Business community undecided on new 3/4-cent sales tax proposal
Mail-in ballots for the city of De Soto's proposed 3/4-cent sales tax increase will apparently arrive in mailboxes before the De Soto Chamber of Commerce takes a stand on the matter.
Chamber of Commerce President Pat Atchison said the Chamber has not discussed the issue.
"We need to talk about it," she said. "The board will discuss it this week."
Phone calls to city businesses earlier this week found local merchants ambivalent about the proposed new sales tax. The calls also indicated the city may have to do more to educate the public about the sales tax. Some local business owners said they were unaware of the proposal just days before ballots arrive Oct. 10.
Last month, the city mailed 2,000 information packets on the sales tax to local residents. Each packet included a letter from Mayor Dave Anderson stating the city would have to raise property taxes to make needed street, sidewalk and drainage improvements if voters turned down the sales tax.
At De Soto's current level of retail activity, the tax would raise $250,000 annually. The money would be placed in a special fund dedicated to infrastructure improvements. The tax would expire in 10 years unless residents vote to extend it.
The city already has a 1-cent sales tax that supplements its general fund. If approved, the 3/4-cent sales tax would increase the sales tax the state, county and city charge in De Soto to 7.625 cents on the dollar. That is higher than the 7-cent total in the nearby cities of Lenexa and Shawnee.
During De Soto City Council discussions on the proposal City Administrator Gerald Cooper said a marginally higher sales tax wouldn't put De Soto retailers at a disadvantage. The city doesn't have a car dealership or other businesses offering big-ticket items that would make the increase noticeable, he said.
John Flegler, who owns De Soto Auto Parts and J-Mart, agreed.
"With the cost of fuel what it is, you're not going to save anything by driving somewhere else to save a fraction of a cent on sale taxes," he said.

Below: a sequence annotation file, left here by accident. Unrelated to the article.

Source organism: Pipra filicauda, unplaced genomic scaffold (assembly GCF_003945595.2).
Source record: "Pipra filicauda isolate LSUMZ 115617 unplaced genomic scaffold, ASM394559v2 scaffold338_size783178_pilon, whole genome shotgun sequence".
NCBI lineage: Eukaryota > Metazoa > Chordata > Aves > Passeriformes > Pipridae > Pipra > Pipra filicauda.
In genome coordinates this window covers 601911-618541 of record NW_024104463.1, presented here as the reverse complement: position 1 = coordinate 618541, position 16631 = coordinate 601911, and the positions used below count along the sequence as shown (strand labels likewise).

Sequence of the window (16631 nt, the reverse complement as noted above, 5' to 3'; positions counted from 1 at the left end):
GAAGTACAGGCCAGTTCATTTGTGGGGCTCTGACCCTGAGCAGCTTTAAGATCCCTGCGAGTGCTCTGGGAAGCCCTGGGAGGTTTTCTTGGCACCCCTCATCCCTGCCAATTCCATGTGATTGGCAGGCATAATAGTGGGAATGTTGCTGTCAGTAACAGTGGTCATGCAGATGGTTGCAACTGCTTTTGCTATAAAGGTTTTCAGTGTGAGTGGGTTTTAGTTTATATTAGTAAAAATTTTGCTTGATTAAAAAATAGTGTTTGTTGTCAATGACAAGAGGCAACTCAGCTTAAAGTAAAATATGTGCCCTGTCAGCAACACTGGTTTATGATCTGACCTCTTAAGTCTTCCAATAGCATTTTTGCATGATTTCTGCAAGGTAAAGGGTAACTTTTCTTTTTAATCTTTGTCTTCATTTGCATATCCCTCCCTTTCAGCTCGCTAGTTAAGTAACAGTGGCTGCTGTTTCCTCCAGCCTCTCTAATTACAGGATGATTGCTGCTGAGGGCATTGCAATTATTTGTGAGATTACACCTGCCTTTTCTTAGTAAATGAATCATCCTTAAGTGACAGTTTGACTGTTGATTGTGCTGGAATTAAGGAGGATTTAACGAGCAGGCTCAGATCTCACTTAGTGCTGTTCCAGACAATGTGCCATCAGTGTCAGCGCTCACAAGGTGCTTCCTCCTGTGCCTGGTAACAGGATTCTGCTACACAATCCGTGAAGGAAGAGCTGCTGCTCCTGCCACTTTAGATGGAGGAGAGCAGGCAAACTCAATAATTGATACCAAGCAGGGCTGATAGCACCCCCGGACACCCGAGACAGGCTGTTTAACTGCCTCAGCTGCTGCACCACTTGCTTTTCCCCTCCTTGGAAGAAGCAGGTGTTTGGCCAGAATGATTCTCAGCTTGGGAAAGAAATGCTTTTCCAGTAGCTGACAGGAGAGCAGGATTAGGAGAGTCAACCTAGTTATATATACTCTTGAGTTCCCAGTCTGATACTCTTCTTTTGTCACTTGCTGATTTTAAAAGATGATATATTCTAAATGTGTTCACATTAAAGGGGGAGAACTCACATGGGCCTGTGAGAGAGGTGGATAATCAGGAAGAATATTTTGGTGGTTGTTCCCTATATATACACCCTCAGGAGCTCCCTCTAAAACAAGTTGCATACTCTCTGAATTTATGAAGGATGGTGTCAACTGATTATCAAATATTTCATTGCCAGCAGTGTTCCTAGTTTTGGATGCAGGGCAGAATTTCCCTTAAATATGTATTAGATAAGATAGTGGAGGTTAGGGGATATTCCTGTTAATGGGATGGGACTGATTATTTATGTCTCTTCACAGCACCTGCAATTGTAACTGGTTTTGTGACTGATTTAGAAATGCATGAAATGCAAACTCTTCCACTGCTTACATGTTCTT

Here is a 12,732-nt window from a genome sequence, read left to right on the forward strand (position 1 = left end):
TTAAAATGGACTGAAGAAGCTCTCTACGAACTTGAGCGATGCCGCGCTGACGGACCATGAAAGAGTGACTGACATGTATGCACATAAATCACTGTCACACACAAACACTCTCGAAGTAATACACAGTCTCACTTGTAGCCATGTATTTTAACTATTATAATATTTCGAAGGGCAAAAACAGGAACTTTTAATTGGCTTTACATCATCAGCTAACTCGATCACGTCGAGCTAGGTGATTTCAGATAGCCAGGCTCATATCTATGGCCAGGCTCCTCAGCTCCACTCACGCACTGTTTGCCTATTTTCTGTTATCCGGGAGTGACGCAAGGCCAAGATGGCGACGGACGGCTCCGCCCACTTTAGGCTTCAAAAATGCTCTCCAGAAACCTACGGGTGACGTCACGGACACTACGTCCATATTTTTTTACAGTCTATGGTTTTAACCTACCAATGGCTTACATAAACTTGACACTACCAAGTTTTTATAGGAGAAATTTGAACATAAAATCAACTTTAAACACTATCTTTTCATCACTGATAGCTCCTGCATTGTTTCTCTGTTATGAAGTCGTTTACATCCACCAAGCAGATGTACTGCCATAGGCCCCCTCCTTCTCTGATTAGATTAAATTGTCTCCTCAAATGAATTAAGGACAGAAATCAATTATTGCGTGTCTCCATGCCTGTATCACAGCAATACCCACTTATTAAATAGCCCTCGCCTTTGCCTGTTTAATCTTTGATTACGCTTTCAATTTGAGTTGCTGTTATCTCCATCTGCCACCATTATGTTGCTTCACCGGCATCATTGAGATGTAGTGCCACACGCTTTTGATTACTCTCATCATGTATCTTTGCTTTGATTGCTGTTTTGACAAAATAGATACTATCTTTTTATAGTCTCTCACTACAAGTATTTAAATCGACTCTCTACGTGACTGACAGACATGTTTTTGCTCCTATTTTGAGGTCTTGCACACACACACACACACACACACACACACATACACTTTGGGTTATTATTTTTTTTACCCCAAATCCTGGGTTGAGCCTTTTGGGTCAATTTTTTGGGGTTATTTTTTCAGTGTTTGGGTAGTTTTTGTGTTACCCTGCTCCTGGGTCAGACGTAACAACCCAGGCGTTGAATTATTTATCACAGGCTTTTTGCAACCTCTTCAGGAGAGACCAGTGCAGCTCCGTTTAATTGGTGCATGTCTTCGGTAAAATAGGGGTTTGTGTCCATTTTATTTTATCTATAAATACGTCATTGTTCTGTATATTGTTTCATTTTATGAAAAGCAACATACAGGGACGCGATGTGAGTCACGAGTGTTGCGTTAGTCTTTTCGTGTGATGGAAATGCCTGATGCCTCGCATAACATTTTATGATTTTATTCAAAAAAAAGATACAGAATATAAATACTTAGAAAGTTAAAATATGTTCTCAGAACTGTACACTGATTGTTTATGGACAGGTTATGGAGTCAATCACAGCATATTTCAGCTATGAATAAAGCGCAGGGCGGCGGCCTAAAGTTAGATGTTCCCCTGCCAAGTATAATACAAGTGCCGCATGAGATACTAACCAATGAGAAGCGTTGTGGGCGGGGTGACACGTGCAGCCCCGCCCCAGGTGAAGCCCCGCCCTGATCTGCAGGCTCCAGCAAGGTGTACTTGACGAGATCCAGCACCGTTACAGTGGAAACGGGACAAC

Flegler questioned the need for the tax despite acknowledging the city's need to improve streets.
"I'm just not sure they don't have the money but aren't managing it right."
Out-of-town customers will help pay for the city's infrastructure improvements when they purchase goods and services in De Soto. Cooper estimated out-of-town buyers accounted for as much as 40 percent of the city's retail purchases.
Larry Gulley, co-owner of De Soto Carpet and Wallcovering, said that would be the case with his business. Seventy-five percent of his store's business is with out-of-town customers. Gulley said his business is built on its word-of-mouth reputation and doubted it would be hurt by the necessity of passing on the tax increase.
Gulley was one of the local merchants unaware of the sales tax proposal. His initial negative response was tempered when he was told the city would probably raise property taxes should the sales tax be rejected.
"I just hate to see taxes keep going up and up," he said. "At least everybody has to pay sales taxes."
As part of its educational effort for the sales tax, the city is putting together a five-year capital improvement plan that lists the projects the tax revenue would fund.
The capital improvement plan can be viewed at De Soto City Hall, the chamber office at or the De Soto library.